‘The sun shone, the acacia was in bloom, and the slaughterer slaughtered’
Haim Nachman Bialik, The City of Death
It is spring outside, the beautiful dogwood tree outside my window is about to flower, and the coronavirus has ravaged New York City.
In one way it is very easy to be a humanistic rabbi at this time, I can’t resort to the religious panacea of divine justice. In another way it is so very hard. I cannot offer any platitudes for what is happening. It is beyond horrible.
One thing I do believe though, with all my heart, is that we will get through this.
I hope that when we do, everything will change.
Ecclesiastes said, ‘that what once was will be, and that which will be has already happened’, but the world has shifted since he uttered those words. We know that the human community can be galvanized to accomplish the greatest tasks, and that with sufficient will, we can progress towards a better tomorrow.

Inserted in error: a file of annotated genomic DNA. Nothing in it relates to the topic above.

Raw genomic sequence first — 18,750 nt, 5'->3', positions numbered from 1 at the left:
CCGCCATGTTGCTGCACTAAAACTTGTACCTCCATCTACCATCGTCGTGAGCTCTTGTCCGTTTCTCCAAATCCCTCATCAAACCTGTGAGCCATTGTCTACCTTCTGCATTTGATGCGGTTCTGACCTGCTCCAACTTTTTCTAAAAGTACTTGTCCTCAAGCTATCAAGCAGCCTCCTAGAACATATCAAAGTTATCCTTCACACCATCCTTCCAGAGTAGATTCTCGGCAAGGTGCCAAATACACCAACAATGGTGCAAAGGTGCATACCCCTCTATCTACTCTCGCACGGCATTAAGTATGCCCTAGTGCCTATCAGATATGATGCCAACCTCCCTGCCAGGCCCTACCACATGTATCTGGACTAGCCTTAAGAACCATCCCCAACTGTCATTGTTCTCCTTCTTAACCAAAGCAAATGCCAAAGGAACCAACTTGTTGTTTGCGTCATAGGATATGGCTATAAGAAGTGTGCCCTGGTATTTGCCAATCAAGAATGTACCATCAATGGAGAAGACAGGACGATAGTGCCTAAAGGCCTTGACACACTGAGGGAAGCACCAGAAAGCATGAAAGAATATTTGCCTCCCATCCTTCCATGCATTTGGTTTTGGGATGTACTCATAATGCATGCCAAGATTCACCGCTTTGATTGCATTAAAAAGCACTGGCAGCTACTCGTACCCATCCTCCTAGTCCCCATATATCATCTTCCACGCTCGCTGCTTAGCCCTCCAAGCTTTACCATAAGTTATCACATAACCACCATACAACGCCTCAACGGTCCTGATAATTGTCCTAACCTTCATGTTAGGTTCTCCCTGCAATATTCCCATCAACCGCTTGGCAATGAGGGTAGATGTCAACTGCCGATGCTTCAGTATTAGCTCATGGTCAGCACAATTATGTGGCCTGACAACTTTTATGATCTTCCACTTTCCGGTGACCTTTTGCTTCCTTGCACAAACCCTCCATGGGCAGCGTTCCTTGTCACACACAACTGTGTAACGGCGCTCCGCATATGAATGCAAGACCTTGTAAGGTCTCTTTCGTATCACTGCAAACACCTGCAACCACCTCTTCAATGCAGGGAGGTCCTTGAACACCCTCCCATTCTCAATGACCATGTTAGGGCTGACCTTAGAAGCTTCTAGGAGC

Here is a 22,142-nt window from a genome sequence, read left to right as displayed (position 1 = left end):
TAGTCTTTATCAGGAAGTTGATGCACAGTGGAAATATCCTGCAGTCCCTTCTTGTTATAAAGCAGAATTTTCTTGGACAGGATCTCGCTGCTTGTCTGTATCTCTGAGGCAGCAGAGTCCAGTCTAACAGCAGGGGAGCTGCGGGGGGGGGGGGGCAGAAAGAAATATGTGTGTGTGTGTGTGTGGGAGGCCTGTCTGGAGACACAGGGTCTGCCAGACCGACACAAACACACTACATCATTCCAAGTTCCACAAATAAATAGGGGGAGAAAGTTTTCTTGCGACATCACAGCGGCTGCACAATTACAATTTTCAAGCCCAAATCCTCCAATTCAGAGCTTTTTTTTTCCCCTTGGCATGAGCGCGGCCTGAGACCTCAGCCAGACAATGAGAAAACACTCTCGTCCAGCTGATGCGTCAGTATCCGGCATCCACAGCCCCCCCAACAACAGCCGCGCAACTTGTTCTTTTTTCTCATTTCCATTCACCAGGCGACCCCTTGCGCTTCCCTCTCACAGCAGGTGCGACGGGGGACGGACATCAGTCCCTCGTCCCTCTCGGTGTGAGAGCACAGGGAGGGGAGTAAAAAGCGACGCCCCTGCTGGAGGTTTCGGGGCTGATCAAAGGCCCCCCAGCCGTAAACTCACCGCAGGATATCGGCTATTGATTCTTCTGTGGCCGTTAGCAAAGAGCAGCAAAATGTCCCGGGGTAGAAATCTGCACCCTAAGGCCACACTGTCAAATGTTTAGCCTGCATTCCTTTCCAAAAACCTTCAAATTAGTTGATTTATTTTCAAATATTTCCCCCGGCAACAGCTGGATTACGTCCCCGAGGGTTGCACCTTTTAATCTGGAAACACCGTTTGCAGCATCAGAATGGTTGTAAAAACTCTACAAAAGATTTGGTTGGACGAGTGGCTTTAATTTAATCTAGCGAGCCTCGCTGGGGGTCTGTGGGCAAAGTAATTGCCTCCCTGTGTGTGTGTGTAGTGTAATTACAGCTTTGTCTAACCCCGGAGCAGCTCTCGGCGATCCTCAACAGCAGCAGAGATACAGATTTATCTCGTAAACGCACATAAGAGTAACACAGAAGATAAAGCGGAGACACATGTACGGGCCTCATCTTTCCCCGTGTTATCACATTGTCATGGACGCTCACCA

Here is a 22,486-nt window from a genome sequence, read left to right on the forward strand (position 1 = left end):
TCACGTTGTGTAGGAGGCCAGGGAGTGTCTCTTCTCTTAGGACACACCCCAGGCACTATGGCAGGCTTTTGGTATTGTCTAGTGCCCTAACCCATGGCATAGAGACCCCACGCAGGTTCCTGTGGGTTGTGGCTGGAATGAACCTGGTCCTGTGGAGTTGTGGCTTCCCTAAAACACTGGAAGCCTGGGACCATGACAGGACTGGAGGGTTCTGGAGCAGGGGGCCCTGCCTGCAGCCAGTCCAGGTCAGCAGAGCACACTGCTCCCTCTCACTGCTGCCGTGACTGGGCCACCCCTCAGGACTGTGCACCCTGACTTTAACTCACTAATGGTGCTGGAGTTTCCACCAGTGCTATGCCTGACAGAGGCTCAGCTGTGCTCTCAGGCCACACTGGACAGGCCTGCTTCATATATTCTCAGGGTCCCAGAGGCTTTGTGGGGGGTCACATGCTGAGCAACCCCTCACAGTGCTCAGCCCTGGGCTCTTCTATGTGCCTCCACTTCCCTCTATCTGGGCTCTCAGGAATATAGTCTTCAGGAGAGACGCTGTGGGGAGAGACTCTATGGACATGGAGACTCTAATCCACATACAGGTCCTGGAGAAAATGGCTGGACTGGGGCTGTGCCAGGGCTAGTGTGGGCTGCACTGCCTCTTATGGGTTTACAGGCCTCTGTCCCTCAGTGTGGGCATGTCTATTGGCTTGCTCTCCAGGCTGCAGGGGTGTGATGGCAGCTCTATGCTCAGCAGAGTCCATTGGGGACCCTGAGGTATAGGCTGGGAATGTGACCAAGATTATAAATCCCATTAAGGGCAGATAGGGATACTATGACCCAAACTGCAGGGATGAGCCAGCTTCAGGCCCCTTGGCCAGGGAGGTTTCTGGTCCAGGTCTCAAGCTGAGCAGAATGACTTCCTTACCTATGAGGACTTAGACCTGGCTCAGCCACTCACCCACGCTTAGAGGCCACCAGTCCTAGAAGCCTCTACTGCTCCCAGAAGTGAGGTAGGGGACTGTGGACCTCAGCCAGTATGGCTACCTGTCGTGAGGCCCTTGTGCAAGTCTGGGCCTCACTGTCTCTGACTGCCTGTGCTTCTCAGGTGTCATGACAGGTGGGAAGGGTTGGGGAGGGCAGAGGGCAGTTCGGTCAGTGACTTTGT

I have seen such astonishing acts of selflessness by nurses and doctors, who cry in fear and despair, wipe their tears away, and try to save another life.
I have seen teachers work around the clock to try to teach children remotely, while they care for their own families.
I have seen delivery trucks driven by brave souls, distributing food to the ravaged population of New York City.
I have seen my wife, who after a mostly sleepless night with our baby, wakes up to lead her community in song and greet another beautiful day full of death.
I have seen all of this and I am filled with hope.